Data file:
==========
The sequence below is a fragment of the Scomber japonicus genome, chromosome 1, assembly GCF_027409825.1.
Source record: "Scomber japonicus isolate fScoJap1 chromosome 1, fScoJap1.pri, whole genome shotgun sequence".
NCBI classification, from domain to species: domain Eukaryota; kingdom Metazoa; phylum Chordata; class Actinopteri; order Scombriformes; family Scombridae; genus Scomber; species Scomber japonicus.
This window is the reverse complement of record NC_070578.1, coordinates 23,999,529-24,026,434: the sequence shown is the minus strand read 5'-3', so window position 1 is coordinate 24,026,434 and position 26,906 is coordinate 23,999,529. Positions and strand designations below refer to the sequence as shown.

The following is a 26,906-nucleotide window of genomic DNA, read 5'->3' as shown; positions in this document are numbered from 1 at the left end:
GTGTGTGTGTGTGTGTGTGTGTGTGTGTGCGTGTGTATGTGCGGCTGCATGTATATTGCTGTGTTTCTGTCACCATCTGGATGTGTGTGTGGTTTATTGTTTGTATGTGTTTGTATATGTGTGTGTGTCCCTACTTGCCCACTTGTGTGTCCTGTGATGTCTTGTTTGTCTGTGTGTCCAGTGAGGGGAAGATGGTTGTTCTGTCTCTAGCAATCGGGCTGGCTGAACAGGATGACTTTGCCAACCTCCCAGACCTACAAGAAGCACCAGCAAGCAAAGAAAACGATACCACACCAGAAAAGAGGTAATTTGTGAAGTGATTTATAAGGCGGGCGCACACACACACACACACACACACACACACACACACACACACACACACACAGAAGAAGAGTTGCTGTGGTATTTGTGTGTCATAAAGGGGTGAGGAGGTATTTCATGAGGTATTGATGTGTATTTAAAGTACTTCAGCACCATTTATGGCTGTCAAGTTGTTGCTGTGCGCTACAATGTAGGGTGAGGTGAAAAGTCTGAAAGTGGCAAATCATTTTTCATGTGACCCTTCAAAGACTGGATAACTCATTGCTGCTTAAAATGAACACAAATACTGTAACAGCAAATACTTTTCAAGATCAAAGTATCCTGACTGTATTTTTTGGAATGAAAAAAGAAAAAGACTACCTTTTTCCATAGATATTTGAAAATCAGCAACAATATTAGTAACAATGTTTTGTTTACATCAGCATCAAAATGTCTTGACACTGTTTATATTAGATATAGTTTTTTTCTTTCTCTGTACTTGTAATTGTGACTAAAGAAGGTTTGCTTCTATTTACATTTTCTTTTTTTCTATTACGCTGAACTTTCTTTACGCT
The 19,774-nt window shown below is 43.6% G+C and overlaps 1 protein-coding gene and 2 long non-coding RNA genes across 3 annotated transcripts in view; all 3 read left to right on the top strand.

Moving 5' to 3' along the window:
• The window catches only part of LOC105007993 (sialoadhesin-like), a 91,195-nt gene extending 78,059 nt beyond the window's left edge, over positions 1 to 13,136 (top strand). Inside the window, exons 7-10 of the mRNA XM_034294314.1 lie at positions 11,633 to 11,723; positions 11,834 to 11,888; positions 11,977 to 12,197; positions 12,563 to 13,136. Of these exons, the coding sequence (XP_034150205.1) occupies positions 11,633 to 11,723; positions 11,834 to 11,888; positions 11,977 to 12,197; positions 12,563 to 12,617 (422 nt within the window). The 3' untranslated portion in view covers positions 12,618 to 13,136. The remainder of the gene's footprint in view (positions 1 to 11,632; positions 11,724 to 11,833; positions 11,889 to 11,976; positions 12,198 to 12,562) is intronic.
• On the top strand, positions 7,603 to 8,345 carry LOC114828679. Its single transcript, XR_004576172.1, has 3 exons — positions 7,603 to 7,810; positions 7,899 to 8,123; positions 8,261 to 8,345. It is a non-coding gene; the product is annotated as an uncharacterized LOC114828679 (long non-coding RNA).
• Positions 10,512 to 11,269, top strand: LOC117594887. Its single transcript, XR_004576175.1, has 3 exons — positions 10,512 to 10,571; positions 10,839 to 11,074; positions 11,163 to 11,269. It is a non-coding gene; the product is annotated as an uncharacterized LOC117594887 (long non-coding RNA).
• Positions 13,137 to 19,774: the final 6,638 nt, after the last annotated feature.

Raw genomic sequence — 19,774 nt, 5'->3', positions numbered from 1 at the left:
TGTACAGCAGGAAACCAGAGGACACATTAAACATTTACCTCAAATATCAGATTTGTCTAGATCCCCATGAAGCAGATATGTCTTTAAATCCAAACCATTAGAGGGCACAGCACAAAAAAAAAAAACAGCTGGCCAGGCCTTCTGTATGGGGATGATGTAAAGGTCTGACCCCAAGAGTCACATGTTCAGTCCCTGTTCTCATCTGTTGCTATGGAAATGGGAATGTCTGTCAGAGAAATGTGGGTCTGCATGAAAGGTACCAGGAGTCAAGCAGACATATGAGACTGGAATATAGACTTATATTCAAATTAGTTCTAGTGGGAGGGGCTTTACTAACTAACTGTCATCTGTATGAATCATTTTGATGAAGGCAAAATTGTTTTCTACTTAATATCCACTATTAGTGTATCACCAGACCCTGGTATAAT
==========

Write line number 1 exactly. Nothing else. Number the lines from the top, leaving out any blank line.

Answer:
The sequence below is a fragment of the Scomber japonicus genome, chromosome 1, assembly GCF_027409825.1.